Ukiah Daily Journal from Ukiah, California on March 19, 2004 · Page 34
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Ukiah Daily Journal from Ukiah, California · Page 34

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Ukiah, California
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Friday, March 19, 2004
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Page 34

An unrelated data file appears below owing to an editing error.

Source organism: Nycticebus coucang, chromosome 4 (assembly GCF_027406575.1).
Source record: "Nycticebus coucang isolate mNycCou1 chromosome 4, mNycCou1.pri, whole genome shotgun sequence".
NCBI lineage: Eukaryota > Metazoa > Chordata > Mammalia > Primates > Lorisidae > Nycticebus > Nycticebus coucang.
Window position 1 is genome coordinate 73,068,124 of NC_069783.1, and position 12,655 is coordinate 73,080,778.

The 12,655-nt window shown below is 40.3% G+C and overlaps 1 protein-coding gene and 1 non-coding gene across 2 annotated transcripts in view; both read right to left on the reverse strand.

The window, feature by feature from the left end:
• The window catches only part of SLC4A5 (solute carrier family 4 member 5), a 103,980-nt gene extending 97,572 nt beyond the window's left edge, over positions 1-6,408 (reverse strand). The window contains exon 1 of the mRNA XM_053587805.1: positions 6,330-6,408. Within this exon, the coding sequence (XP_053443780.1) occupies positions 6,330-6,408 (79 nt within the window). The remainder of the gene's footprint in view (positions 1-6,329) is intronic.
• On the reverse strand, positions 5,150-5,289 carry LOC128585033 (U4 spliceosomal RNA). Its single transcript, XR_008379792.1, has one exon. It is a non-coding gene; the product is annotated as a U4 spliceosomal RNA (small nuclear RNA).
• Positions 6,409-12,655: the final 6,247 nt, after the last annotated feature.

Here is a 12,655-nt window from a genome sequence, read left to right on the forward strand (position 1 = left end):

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14—FRIDAY, MARCH 19, 2004 ON THE MARKET Terrariums Continued from Page 6 A self-sustaining terrarium absorbs what moisture you trickle inside, expelling it back into the captive air. A light sheen of condensation will coat the transparent walls of a healthy terrarium, draining gradually into the soil. Terrariums mimic Earth's natural cycles: The rains fall, evaporate into the sky and fall again. Terrariums can be made from brandy snifters, glassed- in pieces of furniture, bottles, fish aquariums or whatever you see clearly in your mind's eye. Some terrarium gardeners go all out, making the medium their message, says David TrinkJein, an associate professor of Horticulture at the University of Missouri who specializes in plant environments and greenhouse management. "The sky is the limit when styling around containers," Trinklein says. "There are some very novel containers out there." Commit your plan to paper before placing anything under glass. And think small. That may save you some nipping and tucking and transplanting later. . Themes can just as easily be desert Southwest as rainfor- est Northwest. Simply add the appropriate props: some well- chosen rocks, sand and succulents, or go forest floor with driftwood, ferns and tiny pinecones. Some people introduce diminutive angels, fairies or gremlins into their terrestrial community. Others bring lizards and insects. But working with the latter, as they say, is a whole 'nother garden story. Be sure you don't allow any mold, mites or maladies into your terrarium. Sterilize the soil first by combining one part peat moss with one part garden soil and baking it at 200 degrees about a half-hour. Just to be on the safe side, inspect your plants for any signs of disease before establishing them inside. A little preventive medicine can go a long way when establishing a terrarium. Learn patience once you've got your terrarium garden growing. Offer food and water in moderation. Stop watering if water begins pooling at the bottom. It will take time - days, probably - before the terrarium's humidity reaches the right balance. If you see any mold, or if the humidity inside appears excessive, then draw back the cover to boost ventilation. Make that a brief remedy however; around 15 minutes. And don't forget to recover. How much food? Again, not much, Trinklein says. "People often equate fertilizers with vitamins, but they're not the same. If some (fertilizer) is good, more definitely is not better. "Growth is limited in a terrarium," he says. "Light is limited. Carbon monoxide is recycled in a closed ecosystem. Little fertilizer is used or needed." Terrariums are equipped to go days, even weeks, without getting any attention. "Sometimes plants left on their own are better off than those that are tended too much," Trinklein says. Most any starter houseplant is a terrarium candidate. But if you want some surefire blooms, think miniature roses, African violets and geraniums. Swedish ivy does well in poor light. Hen and chicks, Venus fly traps and jade plants do well in brighter light although, again, avoid direct sun if you don't want to bake things. Use a small mirror for a lake. A moist bed of moss makes for a wilderness look. A terrarium, like a fresh loaf of homemade bread, makes a great gift. It also is the kind of garden that can thrive most anywhere - in a one-bedroom efficiency apartment or century-old farmhouse. Just give it cool (55 degrees) to modestly warm (70) temperatures and a turn now and then, to ensure leaves aren't rotting by touching the glass, or shading one another out. View Continued from Page 12 gone. Rabbits and many other small mammals will eat just about anything, but each animal will develop a favorite or two. Sometimes it is a matter of what is available and other times it is a matter of what is closest to their shelter. After those foods are all gone they will move on. The only protection that will work over a whole winter is a physical barrier. Electric wires or fencing works better than sprays and chemicals. These kinds of products often work, but need to be applied several times over the winter. Many plant stems turn different colors over winter. The spring's growth will be green. Then, over the course of the year, the growth will thicken and develop a brown bark. If it is dead from the winter weather, it will be easy to tell because it will easily break off when bent. Wait until new growth starts coming out in the spring to see if the brown wood is dead, and then prune it. You might be surprised at how much is still alive. Q: We cut down a large crab apple tree next to our deck. It grew too big and the fruit caused a mess. What kind of tree can you suggest that would provide privacy from the neighbors? A: You did not specify where you live and that makes a difference, of course, but there are some general rules that apply no matter where you live. For privacy, you might want to consider an evergreen. There are many very narrow upright growing varieties for every climate zone. They will give privacy the whole year. , You might consider a large shrub. The line of distinction between tree and shrub is kind of blurry when they grow between 10 to 20 feet. Many shrubs will grow 15 feet tall. They are at their fullest for the top two-thirds of their height, where they will provide .the most screening. Ask your local nursery for a recommendation of a large shrub. Also, ask them for ones that don't create a messy fruit. Don't ask them for one that doesn't flower, because they all flower, it is more of a matter of what kind of seed is produced. You should plant these closer to the property line. A tree planted next to the deck will block the view of your yard, but one planted next to the property line will create a backdrop for your view of the yard while it screens out the neighbors. E-mail questions to Jeff Rugg at jlrugg@pondsupplies.com. "Let Us Handle Your Rental! Property Professionally!" WWW.AGMPM.COM BUCKINGHAM • 8040 Soda Bay Rd. 3 bd/2 ba home in Tahoe setting. 2 car gar, large deck, fireplace w/insert. $1250 CLEARLAKE • 688O Meadowbrook 3 bd/2 ba/2 car gar. Newly redone kitchen w/large family room. 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FP, New kitchen appliances. $1275 KELSEYVILLE • 4O12 Gray StoneCt. 3 bd/2 ha»Afylffni*— fencd yard. $1O5O • 8084 S. Hwy 29 2 bd/1 ba decks, washer «! dryer, yard. $695 KONO TAYEE • 7791 Alston Way, 2 bd/1.5 ba, central heat/ai wd stve. Beach access $95O • NICE • 251O A Lakeshore 2 bd 1 Ba, fireplace, HA* floors, large screened porch, stove, ref., W/D $9OO LAKEPORT • 465 Fair-view 3bd/2ba home, plus largi bonus room, 2 car garage large back yard $11OO • 555 9th St. Victorian charm, high ceOin^u^dnHi^^tfS^^HB Sf tr^l^^^Arcu on 2£ sides, large fenced yard, garage $1O5O • 390 2Oth St. 3 bd/2 ba Central but private. Largi bonus nn. Near schools. $950 • 2657 Lakeshore 1 bd, Maple Ct Apts, like new, w/new appliances. $6OO • 11O1 Compton 2bd/lba home. Large yard. $85O • 129O Central park NEW NEW NEW 4 bd/2 ba, 2 car garage, Privacy. $1375 LUCERNE • 656O Victoria St. 3bd/2ba, carport, fenced yard, central heat & air, W/D hookups. $995 • 6583 Victoria St. Very large, well built, 3 bd/2 ba. 2 car gar, stove, ref, pellet stove. Large screened patio, fnced yard. $995 • 6414 14th St. 3bd/2ba, fireplace, very large bonus room. Garage fenced front and back yards. $1O5O 707-263-3726 Anna Girod, Broker 904 South Main Street Lakeport, CA 95453 Open Saturday